A trumpet player who made somewhat of a name in jazz, Don Cherry. Don was one of the three trumpeters who played for the flag raising each morning. Today they probably play La Cucaracha.
As a friend of mine said, it was doo wop central, but I didn’t know it at the time. I wasn’t in to that music, AT ALL!
In my weekly column, I would write mostly about jazz and top forty. Rhythm & blues was the last thing I would mention. At times I would refer to rhythm & blues as the “wails and moans” department.
In the years January 1952 to January 1955 Fremont was probably 50% white, 35% black and 15% Mexican and there were times when I wasn’t very popular because I was really pushing jazz.
My main goal in 1954, my last year, was to promote a Jazz Concert at Fremont in the auditorium named Inglis Hall. But the faculty would have none of that. The school would not sponsor a “jazz” event because they thought jazz fans were either dopers or junkies. It took months of me begging and pleading. I actually started the campaign in late 1953.
Finally, they made me a counteroffer. They would allow me to produce my jazz concert, but I had to rent the auditorium, pay for tickets, posters and pay for the staff during the two hour concert. I jumped at the chance and agreed.
My first stop was at Zardi’s as was my second and third stops because my dream group was Shorty Rogers and the Giants, but Shorty wouldn’t lower his price. My budget, based on my presumed attendance, was $250 for the musicians. Shorty wanted $400 or $500. I went to The Haig, The Lighthouse, no deal. I finally ended up at a joint called the Starlight on Manchester Avenue within five miles from where I lived.
What got me there was an ad I read in the local newspaper that Anita O’Day was singing there. I thought, where ever Anita was there had to be jazz musicians. To my surprise Vido Musso, of Stan Kenton fame, had a group playing behind Anita. While I was surprised, I wasn’t all that happy with Vido because his style of tenor sax was not my cup of tea.
Actually neither was his trumpet player Maynard Fergusson. but what the hell, they were jazz guys and I didn’t have the money to be choosy. I can’t remember who was on piano bass or drums, I think they were Anita O’Day’s rhythm section. Milt Bernhardt was on trombone and I loved him, I had first seen him at the Lighthouse. One great thing that happened was the night I was talking to Vido in the back room, Anita squeezed by us and said, “How ya doin kid.?”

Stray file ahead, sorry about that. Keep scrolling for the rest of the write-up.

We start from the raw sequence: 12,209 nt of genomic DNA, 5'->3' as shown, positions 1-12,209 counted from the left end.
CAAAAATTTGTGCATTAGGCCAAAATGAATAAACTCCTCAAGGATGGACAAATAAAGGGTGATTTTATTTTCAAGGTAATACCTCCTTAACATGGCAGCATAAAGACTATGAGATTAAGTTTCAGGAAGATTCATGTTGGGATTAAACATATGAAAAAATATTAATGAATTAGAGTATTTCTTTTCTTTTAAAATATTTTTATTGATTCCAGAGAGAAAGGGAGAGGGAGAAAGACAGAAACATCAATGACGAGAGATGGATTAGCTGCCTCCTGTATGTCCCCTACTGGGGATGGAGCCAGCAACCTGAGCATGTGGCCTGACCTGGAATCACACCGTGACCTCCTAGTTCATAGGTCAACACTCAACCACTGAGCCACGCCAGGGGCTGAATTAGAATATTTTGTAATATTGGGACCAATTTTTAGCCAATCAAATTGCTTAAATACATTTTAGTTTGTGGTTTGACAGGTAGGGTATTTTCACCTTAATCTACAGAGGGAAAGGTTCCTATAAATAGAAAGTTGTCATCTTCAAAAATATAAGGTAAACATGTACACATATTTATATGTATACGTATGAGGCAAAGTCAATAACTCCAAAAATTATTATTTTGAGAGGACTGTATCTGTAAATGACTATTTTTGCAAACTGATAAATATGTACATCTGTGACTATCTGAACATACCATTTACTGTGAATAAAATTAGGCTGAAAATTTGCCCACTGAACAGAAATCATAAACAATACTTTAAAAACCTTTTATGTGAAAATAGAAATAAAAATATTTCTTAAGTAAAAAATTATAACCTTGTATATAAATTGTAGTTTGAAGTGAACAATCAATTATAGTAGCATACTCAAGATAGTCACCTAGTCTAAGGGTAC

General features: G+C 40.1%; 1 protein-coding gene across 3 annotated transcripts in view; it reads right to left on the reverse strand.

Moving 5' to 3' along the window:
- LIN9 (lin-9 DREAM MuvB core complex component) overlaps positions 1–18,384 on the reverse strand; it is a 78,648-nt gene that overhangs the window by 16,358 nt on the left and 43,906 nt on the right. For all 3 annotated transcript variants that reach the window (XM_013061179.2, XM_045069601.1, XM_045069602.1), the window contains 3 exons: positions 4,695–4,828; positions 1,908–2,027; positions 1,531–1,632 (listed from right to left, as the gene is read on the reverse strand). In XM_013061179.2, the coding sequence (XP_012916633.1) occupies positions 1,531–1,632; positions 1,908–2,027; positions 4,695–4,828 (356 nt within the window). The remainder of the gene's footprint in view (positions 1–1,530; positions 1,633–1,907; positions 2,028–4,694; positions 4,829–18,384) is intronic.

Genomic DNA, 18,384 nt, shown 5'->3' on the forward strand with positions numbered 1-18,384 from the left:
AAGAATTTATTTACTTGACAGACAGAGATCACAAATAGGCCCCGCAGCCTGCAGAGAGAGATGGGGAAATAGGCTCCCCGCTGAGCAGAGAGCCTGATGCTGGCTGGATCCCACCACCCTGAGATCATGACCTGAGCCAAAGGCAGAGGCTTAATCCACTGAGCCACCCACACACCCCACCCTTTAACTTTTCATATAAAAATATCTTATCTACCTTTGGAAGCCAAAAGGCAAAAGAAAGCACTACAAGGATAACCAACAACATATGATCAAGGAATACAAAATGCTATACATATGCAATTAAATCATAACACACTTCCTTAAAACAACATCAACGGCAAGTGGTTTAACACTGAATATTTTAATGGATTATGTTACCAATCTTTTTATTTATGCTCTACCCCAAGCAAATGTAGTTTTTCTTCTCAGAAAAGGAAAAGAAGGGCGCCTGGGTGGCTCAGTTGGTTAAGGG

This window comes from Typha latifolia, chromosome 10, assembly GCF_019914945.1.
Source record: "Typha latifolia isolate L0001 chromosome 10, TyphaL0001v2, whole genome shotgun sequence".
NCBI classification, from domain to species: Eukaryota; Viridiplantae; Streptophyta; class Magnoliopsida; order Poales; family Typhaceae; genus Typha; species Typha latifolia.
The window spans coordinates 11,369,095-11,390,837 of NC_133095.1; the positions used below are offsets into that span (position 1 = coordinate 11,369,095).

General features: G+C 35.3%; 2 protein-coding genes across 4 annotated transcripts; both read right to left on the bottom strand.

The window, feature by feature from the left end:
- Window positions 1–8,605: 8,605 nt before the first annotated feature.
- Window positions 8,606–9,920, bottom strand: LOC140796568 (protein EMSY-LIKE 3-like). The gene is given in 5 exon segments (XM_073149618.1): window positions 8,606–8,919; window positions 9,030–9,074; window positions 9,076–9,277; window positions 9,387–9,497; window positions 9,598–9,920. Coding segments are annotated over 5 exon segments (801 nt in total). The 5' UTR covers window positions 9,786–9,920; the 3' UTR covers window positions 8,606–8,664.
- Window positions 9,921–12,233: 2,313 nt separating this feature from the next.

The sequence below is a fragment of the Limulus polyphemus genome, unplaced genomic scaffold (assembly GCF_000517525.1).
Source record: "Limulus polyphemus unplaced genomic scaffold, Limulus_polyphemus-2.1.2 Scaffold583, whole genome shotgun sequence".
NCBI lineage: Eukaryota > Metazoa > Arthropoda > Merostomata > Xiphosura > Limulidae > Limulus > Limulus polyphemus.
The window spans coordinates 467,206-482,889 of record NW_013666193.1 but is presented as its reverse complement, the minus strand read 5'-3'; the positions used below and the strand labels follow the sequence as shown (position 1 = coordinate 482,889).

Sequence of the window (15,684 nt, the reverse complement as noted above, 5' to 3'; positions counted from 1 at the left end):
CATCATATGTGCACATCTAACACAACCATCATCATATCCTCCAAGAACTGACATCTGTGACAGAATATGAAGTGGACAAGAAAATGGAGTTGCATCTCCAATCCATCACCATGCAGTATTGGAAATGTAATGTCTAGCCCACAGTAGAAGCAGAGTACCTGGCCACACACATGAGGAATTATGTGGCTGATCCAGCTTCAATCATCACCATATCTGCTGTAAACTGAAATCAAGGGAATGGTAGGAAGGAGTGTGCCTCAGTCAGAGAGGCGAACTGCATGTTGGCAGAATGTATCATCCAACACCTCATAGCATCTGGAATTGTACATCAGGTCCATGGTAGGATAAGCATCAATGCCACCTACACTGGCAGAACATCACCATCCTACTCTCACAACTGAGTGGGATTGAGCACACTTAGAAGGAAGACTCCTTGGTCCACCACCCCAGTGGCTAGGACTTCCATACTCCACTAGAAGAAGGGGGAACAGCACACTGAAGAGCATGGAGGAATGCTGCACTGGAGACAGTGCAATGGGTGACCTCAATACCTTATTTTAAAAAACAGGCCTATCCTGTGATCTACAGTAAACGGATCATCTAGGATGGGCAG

To make a long story short, Vido accepted the $250 I had to offer, Maynard, of course, went on to achieve fame with his big band, Milt went back and forth with the Lighthouse All-stars, plus recordings.
Back at Fremont, during lunch, I would play records over the PA system in the Quad and announce everything about the jazz concert. I printed flyers, the tickets and put a down payment on the auditorium, and then when the night came I got the greatest thrill of my life walking out on stage and nervously announcing,
“Good evening ladies and gentlemen, I’m Chuck Diaz and I would like to welcome you to JAZZ AT INGLIS HALL!”
What a blast!!
In the end I paid all the associated costs and ended up losing $20.00. I was in heaven.
By now I had left the Gardena Von’s and was working at Shopper’s Market in Inglewood for good ole Uncle Pancho. Pancho had called me in distress. He needed a closer on the night shift and he had long acknowledged my ability as a journeyman, and I decided I owed him one.
Another plus was he wouldn’t be there because he had been promoted to Produce Supervisor for the chain in Los Angeles. I can’t remember the produce manager’s name but I do remember when he drove up in a brand new 1955 Chevrolet. What a beauty.
I was really getting tired of working in Produce. I had been working since July of 1952 almost every night and it was really getting old. I got to the point where I hated going to work. I hated closing and tearing down the wet racks again, Shoppers didn’t have refrigerated stands and it wasn’t open 24/7.
When I was learning how to be a produce man I was told that once you were, you would always end up as one. That thought stuck with me all my life. My life has had its ups and downs so I always worried that I could end up in a market working in produce.
My problem then was I really HATED going to work. I hated it more and more so I had to do something and luckily a newspaper article caught my eye.
I blame what follows on the Feminists, the Gays, the Lesbians and the Liberals. Look at the logo for the John C Fremont Pathfinders back when I went to that school.
Now look at it today. It looks like something out of a communist newspaper. We have really allowed this country to go down the drain.